Degenkolb receiving the prestigious pavé after winning the 113th edition of the Paris-Roubaix in 2015. Photo by Sirotti.
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Anticipating the Paris – Roubaix

Heinrich Haussler of IAM Cycling wearing the Australian National Champions jersey at the Paris-Roubaix last year. Photo by Sirotti.
Heinrich Haussler of IAM Cycling wearing the Australian National Champions jersey at the Paris-Roubaix last year. Photo by Sirotti.

The Hell of the North, The Queen of the Classics or whatever you wish to call it, it is the epitome of the hard-man monuments.

Dirt, dust, mud and cobbles make this race the most anticipated of all the Spring Classics. Held on Sunday April 10 it brings to a close the European Classics and is the fourth of the Cobbled Classics following the Tour of Flanders, Omloop Het Nieuwsblad and Gent–Wevelgem.

Starting in Compiegne just outside of Paris the 114th edition of the race will stay much the same as last years 2015 edition with the exception of a new uphill pavé section in the French town of Hem close to the finish in Roubaix at the old velodrome. After being absent for three years the three-kilometer pavé sector has also been hinted by race organisers ASO that it could be added to the race route in years to come. 

But a course recon by organisers and journalists has uncovered some fears of race director Thierry Gouvenou, saying that some of the 25 cobbled sectors are covered in mud that may prove to be too dangerous to race on and he fears the advertised route may change before Sunday, though Gouvenou assures fans and riders it will still be the toughest race on the European Classics calendar.

One of Team Astana's S-Works Roubaix bikes specifically designed to tackle this kind of terrain. Photo by Sirotti.
One of Team Astana’s S-Works Roubaix bikes specifically designed to tackle this kind of terrain. Photo by Sirotti.

The Mons-en-Pévèle sector and the Carrefour de l’Arbre are both included in the 2016 route, with the Bersée, Mons-en-Pévèle, and Bourghelles sectors renovated thanks to the work of the local council.

Some bike manufacturers will design specific models from their range push the limits of speed and handling on the tough and unforgiving cobbled paveways. Over the years the advancement in materials have allowed some brands to integrate vibration dampening inserts into normally rigid areas like seat stays and forks.

Alexander Kristoff's gold Canyon Aeroad for the unforgiving cobbled Classic. Photo by Sirotti.
Alexander Kristoff’s gold Canyon Aeroad for the unforgiving cobbled Classic. Photo by Sirotti.

With bike design being part of the equation, teams opt for using wider cotton-wall tubular tyres that can be run at lower pressures and offer a smoother ride over the rough roads. Some riders will be on tyres in excess of 28mm wide, and sometimes as wide as their bike frames will allow.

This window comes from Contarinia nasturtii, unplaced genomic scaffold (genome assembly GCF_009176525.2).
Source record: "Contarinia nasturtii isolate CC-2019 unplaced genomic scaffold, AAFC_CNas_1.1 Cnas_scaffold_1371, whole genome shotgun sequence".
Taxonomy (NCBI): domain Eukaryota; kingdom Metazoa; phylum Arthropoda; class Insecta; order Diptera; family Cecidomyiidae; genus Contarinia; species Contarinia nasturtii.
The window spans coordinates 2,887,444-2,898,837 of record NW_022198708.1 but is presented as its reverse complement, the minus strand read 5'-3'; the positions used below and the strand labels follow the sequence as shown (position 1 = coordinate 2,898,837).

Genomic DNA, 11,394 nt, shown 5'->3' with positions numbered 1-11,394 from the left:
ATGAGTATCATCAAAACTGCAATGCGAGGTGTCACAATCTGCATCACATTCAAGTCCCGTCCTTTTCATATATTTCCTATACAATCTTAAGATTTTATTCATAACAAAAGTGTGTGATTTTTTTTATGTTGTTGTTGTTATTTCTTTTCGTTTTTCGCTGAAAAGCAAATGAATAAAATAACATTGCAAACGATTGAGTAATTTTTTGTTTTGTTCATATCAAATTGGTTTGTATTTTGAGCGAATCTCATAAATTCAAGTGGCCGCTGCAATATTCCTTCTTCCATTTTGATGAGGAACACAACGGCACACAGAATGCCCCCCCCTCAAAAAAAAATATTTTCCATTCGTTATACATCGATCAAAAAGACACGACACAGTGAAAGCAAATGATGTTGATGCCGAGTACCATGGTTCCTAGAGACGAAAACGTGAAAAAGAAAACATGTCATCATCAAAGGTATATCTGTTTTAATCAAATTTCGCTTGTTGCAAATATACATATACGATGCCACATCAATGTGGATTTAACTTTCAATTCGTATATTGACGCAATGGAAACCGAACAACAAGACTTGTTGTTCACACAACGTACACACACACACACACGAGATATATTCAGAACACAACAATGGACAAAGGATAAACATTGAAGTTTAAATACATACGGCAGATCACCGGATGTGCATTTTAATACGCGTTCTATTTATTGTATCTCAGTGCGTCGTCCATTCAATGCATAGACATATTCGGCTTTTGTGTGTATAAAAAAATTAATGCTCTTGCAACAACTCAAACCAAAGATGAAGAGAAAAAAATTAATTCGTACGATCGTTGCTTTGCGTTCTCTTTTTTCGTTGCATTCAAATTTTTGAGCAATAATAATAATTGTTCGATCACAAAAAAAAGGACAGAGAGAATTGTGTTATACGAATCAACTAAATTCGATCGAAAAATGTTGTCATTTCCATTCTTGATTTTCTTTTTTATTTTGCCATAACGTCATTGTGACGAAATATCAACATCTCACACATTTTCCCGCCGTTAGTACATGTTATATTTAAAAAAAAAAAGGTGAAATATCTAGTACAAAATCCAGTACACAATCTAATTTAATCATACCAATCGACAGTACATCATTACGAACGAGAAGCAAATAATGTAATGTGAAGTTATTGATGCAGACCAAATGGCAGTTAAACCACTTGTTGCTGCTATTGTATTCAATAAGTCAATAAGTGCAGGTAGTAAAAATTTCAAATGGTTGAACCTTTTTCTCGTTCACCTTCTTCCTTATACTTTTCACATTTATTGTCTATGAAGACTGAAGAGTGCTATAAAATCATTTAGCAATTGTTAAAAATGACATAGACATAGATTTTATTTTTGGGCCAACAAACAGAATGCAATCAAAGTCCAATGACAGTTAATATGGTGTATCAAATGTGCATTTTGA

Peter Sagan of Team Tinkoff will go in to the final Cobbled Classic as hot favorite after his win last weekend at the Belgian Classic, the Tour of Flanders, ahead of Fabian Cancellara of Trek-Segafredo who will be chasing his fourth and last career victory at the Paris-Roubaix. Other favorites for this years edition is Tom Boonen looking at five career victories, team mate to Boonen Zdeněk Štybar at Etixx-Quick Step.

Degenkolb victorious at the 2015 Paris-Roubaix. Photo by Sirotti.
Degenkolb victorious at the 2015 Paris-Roubaix. Photo by Sirotti.

Last years victor John Degenkolb of Giant-Alpecin is still recovering and will not be able to defend his title after a training accident at the start of the year which saw him and five of his team mates plowed into by tourist driver in Spain.

BMC Racing’s chief medical officer Dr Max Testa, confirmed that Greg Van Avermaet is recovering from surgery on his fractured right collarbone although the rider is now out of the remainder of the Spring Classics after showing his form on Sunday before being brought down in a crash involving four of his team mates from BMC Racing at the Tour of Flanders. He was headed for the Paris-Roubaix as a favorite.

Degenkolb receiving the prestigious pavé after winning the 113th edition of the Paris-Roubaix in 2015. Photo by Sirotti.
Degenkolb receiving the prestigious pavé after winning the 113th edition of the Paris-Roubaix in 2015. Photo by Sirotti.

Arnaud Demaré of FDJ also has a 50/50 chance of racing the Paris-Roubaix after he went down and suffered grazes and bruises at the Flanders race too.  

Mark Cavendish of Team Dimension Data will also have another go at the Paris-Roubaix during his Rio Olympic campaign. He has only raced 11 of the five ‘Monuments’ in his career, eight of those were the Milan-San Remo where he won on his debut to the race in 2009, one start at the Paris-Roubaix  and two starts at the Tour of Flanders.

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